Claire’s grandmother greets her from the doorway, and from Claire’s vantage point on the asphalt, she fills in Little Debbie Swiss Cake rolls and two glasses of raspberry Crystal Light on the dusty side table, just out of view. Claire’s mom reminded her to check the glasses under the kitchen light before she drank from any, referring, Claire guessed, to the way her grandmother sometimes stopped cleaning dishes mid-way through.

For all the time she spends in that place, you’d think it would be spotless, her mom added on days she was annoyed with running her errands, picking up the single-ply toilet paper, canned fruit, prescription refills at the only pharmacy in town. The errands embarrassed Claire sometimes, too; the cart looked meager, all store brand, only what her grandmother’s social security checks could cover. Claire craved consumption without limits, and for her third-generation family of lobster boaters and clam-diggers, the only excess available was inhaling salt air.

Grams, she says, climbing the cement stairs to the front door. You got your shoes on?

Just my house slippers, her grandmother says, smiling coy.

Claire leans against the railing, elbows jutted back like warnings. She says: Bottom stair?

Her grandmother does not look at the stairs but at Claire’s skinny middle. Let’s have a snack, she says, and Claire tastes sugar and hope in her throat despite her mission.

Come on, Claire says, tugging her grandmother not with her hands but with eyes and a smile that say really, now, please. Let’s bring it outside.

Claire’s grandmother does not come on. She firms her purple-slippered feet in place, and Claire is reminded of the wiener dog she walks for a neighbor: low to the ground, docile and triumphant in holding ground on heat-thick afternoons. Her grandmother’s eyes hold the same spirit as the dog, too; fear, sure, but Claire sees an autonomy, a refusal to be dragged at someone else’s speed into a world she’d rather assess from behind a smudged den window.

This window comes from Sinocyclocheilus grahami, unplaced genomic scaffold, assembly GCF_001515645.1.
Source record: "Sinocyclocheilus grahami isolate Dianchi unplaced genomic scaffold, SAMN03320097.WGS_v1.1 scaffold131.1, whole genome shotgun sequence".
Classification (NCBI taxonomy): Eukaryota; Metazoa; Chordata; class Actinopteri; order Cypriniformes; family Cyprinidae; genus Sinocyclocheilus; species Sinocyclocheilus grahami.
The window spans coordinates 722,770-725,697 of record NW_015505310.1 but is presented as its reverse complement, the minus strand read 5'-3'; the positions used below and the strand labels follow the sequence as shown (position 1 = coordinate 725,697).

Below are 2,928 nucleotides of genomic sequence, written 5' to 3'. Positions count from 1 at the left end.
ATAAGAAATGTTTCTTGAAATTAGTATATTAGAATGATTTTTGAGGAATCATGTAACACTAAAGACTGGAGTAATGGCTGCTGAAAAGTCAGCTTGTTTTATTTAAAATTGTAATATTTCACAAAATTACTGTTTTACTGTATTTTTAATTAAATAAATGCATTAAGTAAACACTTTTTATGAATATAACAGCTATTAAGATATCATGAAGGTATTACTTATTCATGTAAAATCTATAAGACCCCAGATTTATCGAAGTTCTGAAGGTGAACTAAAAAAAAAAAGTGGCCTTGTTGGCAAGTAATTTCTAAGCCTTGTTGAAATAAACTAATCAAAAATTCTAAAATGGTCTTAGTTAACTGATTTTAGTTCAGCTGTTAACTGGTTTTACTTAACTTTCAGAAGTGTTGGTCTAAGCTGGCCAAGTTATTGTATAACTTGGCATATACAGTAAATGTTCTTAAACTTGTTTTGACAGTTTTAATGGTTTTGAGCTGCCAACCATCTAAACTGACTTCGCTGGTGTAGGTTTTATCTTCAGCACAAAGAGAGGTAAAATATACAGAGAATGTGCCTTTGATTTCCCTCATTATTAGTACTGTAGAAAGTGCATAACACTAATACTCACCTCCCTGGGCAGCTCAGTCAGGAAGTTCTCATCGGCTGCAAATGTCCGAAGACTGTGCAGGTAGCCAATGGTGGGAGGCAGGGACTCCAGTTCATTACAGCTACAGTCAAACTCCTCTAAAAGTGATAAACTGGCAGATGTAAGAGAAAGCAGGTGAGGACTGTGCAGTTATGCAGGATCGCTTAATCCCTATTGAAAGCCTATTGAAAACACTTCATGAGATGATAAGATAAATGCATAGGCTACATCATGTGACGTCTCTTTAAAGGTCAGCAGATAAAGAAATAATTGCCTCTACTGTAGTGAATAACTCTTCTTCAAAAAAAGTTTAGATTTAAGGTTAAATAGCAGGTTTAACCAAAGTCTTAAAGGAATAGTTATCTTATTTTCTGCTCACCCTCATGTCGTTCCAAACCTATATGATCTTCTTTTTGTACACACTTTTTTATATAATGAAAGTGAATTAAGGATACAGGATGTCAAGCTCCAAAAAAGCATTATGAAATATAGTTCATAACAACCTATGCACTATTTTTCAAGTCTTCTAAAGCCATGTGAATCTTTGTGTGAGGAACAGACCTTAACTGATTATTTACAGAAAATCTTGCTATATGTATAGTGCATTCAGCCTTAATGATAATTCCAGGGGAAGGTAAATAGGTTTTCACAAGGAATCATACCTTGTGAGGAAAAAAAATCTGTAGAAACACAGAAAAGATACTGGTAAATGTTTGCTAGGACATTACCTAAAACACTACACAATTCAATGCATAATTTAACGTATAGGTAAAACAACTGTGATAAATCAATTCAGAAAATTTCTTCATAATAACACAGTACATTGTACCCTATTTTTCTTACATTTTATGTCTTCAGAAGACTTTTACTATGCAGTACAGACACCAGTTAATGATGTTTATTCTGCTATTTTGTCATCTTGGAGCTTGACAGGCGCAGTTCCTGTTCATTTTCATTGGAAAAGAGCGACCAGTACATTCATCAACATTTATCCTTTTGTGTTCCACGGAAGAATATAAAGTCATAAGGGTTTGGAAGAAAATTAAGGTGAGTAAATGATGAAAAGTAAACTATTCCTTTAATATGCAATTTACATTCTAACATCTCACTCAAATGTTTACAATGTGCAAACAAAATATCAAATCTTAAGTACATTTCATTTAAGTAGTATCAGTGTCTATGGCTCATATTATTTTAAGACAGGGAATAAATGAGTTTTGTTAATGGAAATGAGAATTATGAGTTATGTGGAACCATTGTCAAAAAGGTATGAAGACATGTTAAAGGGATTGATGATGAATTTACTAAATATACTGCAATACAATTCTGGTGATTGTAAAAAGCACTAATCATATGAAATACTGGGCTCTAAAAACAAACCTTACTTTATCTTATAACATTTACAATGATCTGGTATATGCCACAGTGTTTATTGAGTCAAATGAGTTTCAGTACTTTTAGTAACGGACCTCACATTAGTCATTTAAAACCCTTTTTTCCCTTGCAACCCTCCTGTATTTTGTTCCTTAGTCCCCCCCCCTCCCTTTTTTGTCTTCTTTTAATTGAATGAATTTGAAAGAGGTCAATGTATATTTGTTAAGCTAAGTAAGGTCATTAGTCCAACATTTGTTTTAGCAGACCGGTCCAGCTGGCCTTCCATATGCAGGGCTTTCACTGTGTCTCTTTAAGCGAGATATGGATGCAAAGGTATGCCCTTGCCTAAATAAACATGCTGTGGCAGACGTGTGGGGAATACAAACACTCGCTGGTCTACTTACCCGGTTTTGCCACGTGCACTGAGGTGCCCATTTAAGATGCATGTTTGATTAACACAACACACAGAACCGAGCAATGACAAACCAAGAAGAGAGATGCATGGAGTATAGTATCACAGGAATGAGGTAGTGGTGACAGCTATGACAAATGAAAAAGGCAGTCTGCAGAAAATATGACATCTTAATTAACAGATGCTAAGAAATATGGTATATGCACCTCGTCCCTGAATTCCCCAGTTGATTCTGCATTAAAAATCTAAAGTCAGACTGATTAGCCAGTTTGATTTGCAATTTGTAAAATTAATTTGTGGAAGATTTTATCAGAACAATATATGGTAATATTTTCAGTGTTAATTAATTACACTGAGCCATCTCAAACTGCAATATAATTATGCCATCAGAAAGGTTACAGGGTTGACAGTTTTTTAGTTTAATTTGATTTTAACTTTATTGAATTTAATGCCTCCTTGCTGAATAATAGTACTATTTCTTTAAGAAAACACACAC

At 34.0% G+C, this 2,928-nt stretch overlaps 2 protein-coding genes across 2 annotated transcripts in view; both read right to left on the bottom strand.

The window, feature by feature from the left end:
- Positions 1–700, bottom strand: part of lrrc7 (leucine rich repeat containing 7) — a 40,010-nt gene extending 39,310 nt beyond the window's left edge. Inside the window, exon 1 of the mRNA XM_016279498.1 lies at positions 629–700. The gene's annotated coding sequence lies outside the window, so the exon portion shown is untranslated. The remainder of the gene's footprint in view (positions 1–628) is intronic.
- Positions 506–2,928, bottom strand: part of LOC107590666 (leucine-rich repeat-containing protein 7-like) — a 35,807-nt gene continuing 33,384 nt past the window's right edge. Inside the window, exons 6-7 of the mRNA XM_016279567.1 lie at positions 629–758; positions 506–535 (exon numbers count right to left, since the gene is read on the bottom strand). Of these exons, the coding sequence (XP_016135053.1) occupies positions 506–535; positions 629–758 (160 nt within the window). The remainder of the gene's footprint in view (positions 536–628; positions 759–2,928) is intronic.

Grams, Claire says. You promised we’d get some of this bay air you’ve been missing. The air, Claire thinks, is what she will miss about coastal Massachusetts when she vanishes. Smart salt that stays steady even when people like her are born here and take off before they die here too. Claire considers her grandmother on those front steps, how long it’s been since she’s left her house—years, if she remembers right. Too long spent at a window, blaming fat horse flies. At twelve, Claire feels certain leaving any place is a matter of only feet on the ground.

Claire’s grandmother speaks above Claire’s head, eying the stretch of bay directly across the way. Not even houses obstruct it—just a one-way street and a low sea wall. She says, Will your mother be by tomorrow, with the car?

Yeah, Claire says, red. She’s coming. Claire thinks about fibbing, the internal what-if game she recycles; what would Grams do, anyway, she wonders, if her mom didn’t come by, and her mail piled up, and her fridge got down to mustard and the onions she quick-pickled herself. She’d leave the house, wouldn’t she? Claire imagines her grandmother in her slippers, foot after foot, triumphant in the check-out aisle.